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Knowing me, knowing you: the role of trust, locus of control and privacy concern in acceptance of domestic electricity demand-side response

Fell, MJ; Shipworth, D; Huebner, GM; Elwell, CA; (2015) Knowing me, knowing you: the role of trust, locus of control and privacy concern in acceptance of domestic electricity demand-side response. In: ECEEE 2015 Summer Study on Energy Efficiency: First Fuel Now. (pp. pp. 2153-2163). European Council for an Energy Efficient Economy (ECEEE) Green open access

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Abstract

Choosing to take part in a demand-side response (DSR) programme entails accepting external influence over one’s energy consumption patterns, such as through price or direct load control (DLC) signals. If participation is low, the programme will be ineffective. How might people’s perceptions of their relationship with the influencing entity affect the likelihood of participation? This study used a representative survey of Great Britain (N=2002) to explore the importance of trust, privacy concern and locus of control for acceptance of different approaches to influencing electricity consumption. Survey respondents were randomly shown a description of one of five DSR products (static time of use [TOU] tariff, static TOU with automated response to price changes, dynamic TOU, dynamic TOU with automated response, and DLC), framed as being offered by their electricity supplier. They then responded to a number of scales including those intended to measure trust in their supplier, privacy concern and locus of control. Controlling for demographic variables, trust in electricity supplier was significantly positively associated with acceptance of all tariffs, although the effect size was smaller for the automated TOU tariffs. The specific measure of trust in the supplier to ensure a reliable electricity supply was significantly negatively associated with acceptance of the dynamic TOU tariff. Privacy concern was significantly negatively associated with acceptance of all tariffs, with the strongest effect for the automated dynamic TOU tariff. Locus of control was a significant factor only in the case of DLC, where external locus was related to higher acceptance. These results suggest the existing low levels of trust in energy companies in the UK may present a challenge in securing uptake of DSR, and an opportunity to trusted entrants from other sectors. Automation within the home may mitigate trust concerns, but people must have confidence in the privacy of this arrangement. DLC may be viewed especially positively by people who currently perceive themselves to have little control over their energy use, but protections should be in place to ensure they are not exploited.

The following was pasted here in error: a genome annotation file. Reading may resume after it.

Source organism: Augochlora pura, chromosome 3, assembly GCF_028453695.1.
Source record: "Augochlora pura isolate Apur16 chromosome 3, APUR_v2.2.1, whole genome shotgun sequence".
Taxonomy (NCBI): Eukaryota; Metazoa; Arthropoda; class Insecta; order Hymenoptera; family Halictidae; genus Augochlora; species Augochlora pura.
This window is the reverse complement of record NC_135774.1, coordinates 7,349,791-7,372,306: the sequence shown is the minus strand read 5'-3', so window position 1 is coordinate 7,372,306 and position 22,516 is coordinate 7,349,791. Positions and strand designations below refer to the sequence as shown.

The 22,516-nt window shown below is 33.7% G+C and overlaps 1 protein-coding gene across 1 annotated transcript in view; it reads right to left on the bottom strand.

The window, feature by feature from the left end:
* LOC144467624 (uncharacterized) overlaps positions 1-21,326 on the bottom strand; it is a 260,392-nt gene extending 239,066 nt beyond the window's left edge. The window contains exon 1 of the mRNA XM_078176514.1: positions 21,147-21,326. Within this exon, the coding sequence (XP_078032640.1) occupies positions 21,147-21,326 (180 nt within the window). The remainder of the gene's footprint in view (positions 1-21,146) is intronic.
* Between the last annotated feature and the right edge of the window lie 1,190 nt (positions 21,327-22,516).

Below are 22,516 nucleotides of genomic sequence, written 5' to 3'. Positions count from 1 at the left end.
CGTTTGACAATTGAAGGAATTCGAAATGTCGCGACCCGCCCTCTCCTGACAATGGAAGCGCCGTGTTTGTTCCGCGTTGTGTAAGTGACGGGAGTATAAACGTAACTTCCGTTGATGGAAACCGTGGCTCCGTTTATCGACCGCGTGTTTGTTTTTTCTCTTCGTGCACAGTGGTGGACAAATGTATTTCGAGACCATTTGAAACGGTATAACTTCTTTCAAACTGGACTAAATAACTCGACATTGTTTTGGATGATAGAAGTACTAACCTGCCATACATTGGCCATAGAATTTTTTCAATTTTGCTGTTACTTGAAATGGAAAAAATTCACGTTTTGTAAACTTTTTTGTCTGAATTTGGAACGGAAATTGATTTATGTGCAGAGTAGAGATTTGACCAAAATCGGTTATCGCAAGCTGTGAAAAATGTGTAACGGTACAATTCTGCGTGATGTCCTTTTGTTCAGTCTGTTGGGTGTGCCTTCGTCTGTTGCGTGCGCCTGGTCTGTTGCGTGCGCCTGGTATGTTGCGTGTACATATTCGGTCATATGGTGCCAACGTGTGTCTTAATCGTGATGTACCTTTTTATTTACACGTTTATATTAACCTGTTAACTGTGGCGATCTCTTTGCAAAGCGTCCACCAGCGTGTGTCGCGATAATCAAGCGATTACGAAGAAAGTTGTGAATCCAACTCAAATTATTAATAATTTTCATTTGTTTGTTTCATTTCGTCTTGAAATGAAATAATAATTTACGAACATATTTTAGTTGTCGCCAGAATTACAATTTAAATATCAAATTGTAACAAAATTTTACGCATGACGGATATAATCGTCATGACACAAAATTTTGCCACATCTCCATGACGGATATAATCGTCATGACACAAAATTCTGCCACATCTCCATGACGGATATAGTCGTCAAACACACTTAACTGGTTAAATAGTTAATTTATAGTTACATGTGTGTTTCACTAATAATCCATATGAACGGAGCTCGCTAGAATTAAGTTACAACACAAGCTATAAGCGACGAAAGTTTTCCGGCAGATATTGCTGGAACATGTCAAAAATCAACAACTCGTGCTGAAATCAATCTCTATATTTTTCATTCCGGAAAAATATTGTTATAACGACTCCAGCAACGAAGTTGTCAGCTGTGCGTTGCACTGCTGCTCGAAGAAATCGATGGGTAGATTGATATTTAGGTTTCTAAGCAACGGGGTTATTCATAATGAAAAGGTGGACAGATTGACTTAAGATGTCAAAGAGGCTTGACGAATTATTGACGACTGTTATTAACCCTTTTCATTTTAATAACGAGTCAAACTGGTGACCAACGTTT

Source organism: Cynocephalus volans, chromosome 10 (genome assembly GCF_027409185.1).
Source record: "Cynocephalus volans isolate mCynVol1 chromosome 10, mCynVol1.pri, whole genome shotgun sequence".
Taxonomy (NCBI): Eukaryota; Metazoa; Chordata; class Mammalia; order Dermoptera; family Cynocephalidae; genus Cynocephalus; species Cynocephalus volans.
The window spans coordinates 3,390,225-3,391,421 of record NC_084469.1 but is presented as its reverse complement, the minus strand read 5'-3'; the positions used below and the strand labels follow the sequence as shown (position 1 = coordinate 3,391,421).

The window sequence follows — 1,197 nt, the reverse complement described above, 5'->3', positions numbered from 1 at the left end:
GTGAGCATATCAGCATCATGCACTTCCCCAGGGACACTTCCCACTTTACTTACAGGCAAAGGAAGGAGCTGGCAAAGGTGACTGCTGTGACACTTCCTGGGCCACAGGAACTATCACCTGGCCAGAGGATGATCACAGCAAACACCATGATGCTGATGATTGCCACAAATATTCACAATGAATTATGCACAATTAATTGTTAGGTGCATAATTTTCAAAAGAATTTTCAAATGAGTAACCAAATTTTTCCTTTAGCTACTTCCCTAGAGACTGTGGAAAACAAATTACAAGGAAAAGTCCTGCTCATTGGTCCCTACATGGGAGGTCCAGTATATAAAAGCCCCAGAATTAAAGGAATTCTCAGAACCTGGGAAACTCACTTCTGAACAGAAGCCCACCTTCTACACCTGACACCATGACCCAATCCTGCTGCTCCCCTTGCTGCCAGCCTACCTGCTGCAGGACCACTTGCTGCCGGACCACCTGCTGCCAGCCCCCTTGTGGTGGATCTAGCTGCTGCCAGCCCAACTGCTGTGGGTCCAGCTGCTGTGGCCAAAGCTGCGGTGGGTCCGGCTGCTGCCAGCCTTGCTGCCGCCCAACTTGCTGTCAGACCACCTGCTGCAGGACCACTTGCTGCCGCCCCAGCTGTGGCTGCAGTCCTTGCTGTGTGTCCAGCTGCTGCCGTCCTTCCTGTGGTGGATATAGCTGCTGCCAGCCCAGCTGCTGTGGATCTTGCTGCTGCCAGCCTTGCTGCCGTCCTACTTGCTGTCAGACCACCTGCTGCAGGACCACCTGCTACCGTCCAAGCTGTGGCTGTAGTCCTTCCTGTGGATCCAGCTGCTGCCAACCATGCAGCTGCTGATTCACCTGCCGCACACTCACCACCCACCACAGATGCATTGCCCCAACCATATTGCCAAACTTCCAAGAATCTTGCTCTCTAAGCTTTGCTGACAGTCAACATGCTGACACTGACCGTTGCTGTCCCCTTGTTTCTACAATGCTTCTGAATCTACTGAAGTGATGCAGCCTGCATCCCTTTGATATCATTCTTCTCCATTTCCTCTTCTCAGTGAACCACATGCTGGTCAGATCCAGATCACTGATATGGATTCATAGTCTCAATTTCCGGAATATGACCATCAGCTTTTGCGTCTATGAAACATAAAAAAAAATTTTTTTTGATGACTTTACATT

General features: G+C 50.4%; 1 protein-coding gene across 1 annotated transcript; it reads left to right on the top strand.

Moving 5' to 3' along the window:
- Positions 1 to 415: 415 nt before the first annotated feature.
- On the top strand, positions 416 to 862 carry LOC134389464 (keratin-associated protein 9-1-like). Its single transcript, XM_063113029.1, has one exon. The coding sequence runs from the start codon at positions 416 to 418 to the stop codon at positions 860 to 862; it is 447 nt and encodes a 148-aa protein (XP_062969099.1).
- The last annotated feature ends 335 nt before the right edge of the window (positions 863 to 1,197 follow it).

Type: Proceedings paper
Title: Knowing me, knowing you: the role of trust, locus of control and privacy concern in acceptance of domestic electricity demand-side response
Event: ECEEE 2015 Summer Study on Energy Efficiency
Location: Hyeres, France
Dates: 01 June 2015 - 06 June 2015
ISBN-13: 9789198048278
Open access status: An open access version is available from UCL Discovery
Publisher version: https://www.eceee.org/library/conference_proceedin...
Language: English
Additional information: This is the published version of record. For information on re-use, please refer to the publisher’s terms and conditions.
Keywords: demand, control, technology acceptance, smart grid, demand side response, trust
UCL classification: UCL
UCL > Provost and Vice Provost Offices
UCL > Provost and Vice Provost Offices > UCL BEAMS
UCL > Provost and Vice Provost Offices > UCL BEAMS > Faculty of the Built Environment
UCL > Provost and Vice Provost Offices > UCL BEAMS > Faculty of the Built Environment > Bartlett School Env, Energy and Resources
URI: https://discovery.ucl.ac.uk/id/eprint/1476671
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